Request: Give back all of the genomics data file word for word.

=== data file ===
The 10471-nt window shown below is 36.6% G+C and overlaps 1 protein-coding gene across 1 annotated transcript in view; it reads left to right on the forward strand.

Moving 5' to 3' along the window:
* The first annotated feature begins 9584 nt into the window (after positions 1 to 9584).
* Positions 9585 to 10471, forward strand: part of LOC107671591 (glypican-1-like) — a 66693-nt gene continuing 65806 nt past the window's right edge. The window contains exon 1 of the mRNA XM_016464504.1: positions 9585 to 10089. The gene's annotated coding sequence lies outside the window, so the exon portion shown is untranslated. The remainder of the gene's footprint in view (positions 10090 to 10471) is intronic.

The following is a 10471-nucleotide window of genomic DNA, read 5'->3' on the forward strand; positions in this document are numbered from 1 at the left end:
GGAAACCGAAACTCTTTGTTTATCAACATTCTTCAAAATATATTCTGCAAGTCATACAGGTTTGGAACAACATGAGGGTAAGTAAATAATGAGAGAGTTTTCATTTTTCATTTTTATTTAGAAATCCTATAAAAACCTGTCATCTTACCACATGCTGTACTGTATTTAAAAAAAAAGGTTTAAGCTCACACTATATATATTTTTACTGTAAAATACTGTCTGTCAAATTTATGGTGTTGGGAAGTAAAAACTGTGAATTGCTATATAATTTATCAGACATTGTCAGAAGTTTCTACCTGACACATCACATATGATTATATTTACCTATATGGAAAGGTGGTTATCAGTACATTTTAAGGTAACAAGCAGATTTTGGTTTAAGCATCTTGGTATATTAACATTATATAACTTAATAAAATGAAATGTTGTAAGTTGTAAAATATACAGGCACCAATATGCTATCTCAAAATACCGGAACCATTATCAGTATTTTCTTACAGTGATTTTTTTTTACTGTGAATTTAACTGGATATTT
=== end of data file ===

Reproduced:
The 10471-nt window shown below is 36.6% G+C and overlaps 1 protein-coding gene across 1 annotated transcript in view; it reads left to right on the forward strand.

Moving 5' to 3' along the window:
* The first annotated feature begins 9584 nt into the window (after positions 1 to 9584).
* Positions 9585 to 10471, forward strand: part of LOC107671591 (glypican-1-like) — a 66693-nt gene continuing 65806 nt past the window's right edge. The window contains exon 1 of the mRNA XM_016464504.1: positions 9585 to 10089. The gene's annotated coding sequence lies outside the window, so the exon portion shown is untranslated. The remainder of the gene's footprint in view (positions 10090 to 10471) is intronic.

The following is a 10471-nucleotide window of genomic DNA, read 5'->3' on the forward strand; positions in this document are numbered from 1 at the left end:
GGAAACCGAAACTCTTTGTTTATCAACATTCTTCAAAATATATTCTGCAAGTCATACAGGTTTGGAACAACATGAGGGTAAGTAAATAATGAGAGAGTTTTCATTTTTCATTTTTATTTAGAAATCCTATAAAAACCTGTCATCTTACCACATGCTGTACTGTATTTAAAAAAAAAGGTTTAAGCTCACACTATATATATTTTTACTGTAAAATACTGTCTGTCAAATTTATGGTGTTGGGAAGTAAAAACTGTGAATTGCTATATAATTTATCAGACATTGTCAGAAGTTTCTACCTGACACATCACATATGATTATATTTACCTATATGGAAAGGTGGTTATCAGTACATTTTAAGGTAACAAGCAGATTTTGGTTTAAGCATCTTGGTATATTAACATTATATAACTTAATAAAATGAAATGTTGTAAGTTGTAAAATATACAGGCACCAATATGCTATCTCAAAATACCGGAACCATTATCAGTATTTTCTTACAGTGATTTTTTTTTACTGTGAATTTAACTGGATATTT